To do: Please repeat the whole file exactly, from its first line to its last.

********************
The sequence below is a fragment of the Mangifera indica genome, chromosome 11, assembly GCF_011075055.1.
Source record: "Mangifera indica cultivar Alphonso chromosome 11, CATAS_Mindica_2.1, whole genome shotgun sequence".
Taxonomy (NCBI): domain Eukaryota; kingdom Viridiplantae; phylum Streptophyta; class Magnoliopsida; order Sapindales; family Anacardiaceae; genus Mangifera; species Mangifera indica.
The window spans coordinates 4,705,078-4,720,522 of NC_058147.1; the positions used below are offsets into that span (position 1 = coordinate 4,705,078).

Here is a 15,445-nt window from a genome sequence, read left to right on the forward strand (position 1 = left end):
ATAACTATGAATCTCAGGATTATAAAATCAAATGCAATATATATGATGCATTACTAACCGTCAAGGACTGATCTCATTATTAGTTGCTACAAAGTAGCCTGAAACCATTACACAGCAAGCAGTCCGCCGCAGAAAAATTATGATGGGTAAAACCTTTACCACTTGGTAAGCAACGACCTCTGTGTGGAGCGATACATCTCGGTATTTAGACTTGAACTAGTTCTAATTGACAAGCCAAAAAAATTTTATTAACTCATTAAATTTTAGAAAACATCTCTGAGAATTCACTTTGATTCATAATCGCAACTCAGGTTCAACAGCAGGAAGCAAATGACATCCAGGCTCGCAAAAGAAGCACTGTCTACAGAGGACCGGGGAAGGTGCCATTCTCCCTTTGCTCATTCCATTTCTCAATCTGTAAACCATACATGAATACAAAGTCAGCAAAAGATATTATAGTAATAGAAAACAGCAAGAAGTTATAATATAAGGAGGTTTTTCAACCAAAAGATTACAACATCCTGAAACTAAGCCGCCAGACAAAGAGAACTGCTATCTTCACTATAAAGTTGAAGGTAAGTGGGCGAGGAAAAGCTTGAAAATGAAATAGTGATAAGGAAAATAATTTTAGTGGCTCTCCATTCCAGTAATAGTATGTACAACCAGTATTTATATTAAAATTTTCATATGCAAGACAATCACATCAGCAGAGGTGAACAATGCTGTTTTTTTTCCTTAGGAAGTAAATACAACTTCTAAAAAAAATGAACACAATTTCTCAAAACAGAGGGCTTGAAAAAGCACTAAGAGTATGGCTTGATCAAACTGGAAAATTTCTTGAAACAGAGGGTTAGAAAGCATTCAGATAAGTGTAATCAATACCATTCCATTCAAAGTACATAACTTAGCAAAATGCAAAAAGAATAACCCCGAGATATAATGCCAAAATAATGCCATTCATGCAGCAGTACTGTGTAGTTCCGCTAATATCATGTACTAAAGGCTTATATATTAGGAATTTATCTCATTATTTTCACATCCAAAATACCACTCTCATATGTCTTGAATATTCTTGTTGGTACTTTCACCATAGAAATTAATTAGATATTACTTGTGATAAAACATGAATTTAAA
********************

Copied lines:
The sequence below is a fragment of the Mangifera indica genome, chromosome 11, assembly GCF_011075055.1.
Source record: "Mangifera indica cultivar Alphonso chromosome 11, CATAS_Mindica_2.1, whole genome shotgun sequence".
Taxonomy (NCBI): domain Eukaryota; kingdom Viridiplantae; phylum Streptophyta; class Magnoliopsida; order Sapindales; family Anacardiaceae; genus Mangifera; species Mangifera indica.
The window spans coordinates 4,705,078-4,720,522 of NC_058147.1; the positions used below are offsets into that span (position 1 = coordinate 4,705,078).

Here is a 15,445-nt window from a genome sequence, read left to right on the forward strand (position 1 = left end):
ATAACTATGAATCTCAGGATTATAAAATCAAATGCAATATATATGATGCATTACTAACCGTCAAGGACTGATCTCATTATTAGTTGCTACAAAGTAGCCTGAAACCATTACACAGCAAGCAGTCCGCCGCAGAAAAATTATGATGGGTAAAACCTTTACCACTTGGTAAGCAACGACCTCTGTGTGGAGCGATACATCTCGGTATTTAGACTTGAACTAGTTCTAATTGACAAGCCAAAAAAATTTTATTAACTCATTAAATTTTAGAAAACATCTCTGAGAATTCACTTTGATTCATAATCGCAACTCAGGTTCAACAGCAGGAAGCAAATGACATCCAGGCTCGCAAAAGAAGCACTGTCTACAGAGGACCGGGGAAGGTGCCATTCTCCCTTTGCTCATTCCATTTCTCAATCTGTAAACCATACATGAATACAAAGTCAGCAAAAGATATTATAGTAATAGAAAACAGCAAGAAGTTATAATATAAGGAGGTTTTTCAACCAAAAGATTACAACATCCTGAAACTAAGCCGCCAGACAAAGAGAACTGCTATCTTCACTATAAAGTTGAAGGTAAGTGGGCGAGGAAAAGCTTGAAAATGAAATAGTGATAAGGAAAATAATTTTAGTGGCTCTCCATTCCAGTAATAGTATGTACAACCAGTATTTATATTAAAATTTTCATATGCAAGACAATCACATCAGCAGAGGTGAACAATGCTGTTTTTTTTCCTTAGGAAGTAAATACAACTTCTAAAAAAAATGAACACAATTTCTCAAAACAGAGGGCTTGAAAAAGCACTAAGAGTATGGCTTGATCAAACTGGAAAATTTCTTGAAACAGAGGGTTAGAAAGCATTCAGATAAGTGTAATCAATACCATTCCATTCAAAGTACATAACTTAGCAAAATGCAAAAAGAATAACCCCGAGATATAATGCCAAAATAATGCCATTCATGCAGCAGTACTGTGTAGTTCCGCTAATATCATGTACTAAAGGCTTATATATTAGGAATTTATCTCATTATTTTCACATCCAAAATACCACTCTCATATGTCTTGAATATTCTTGTTGGTACTTTCACCATAGAAATTAATTAGATATTACTTGTGATAAAACATGAATTTAAA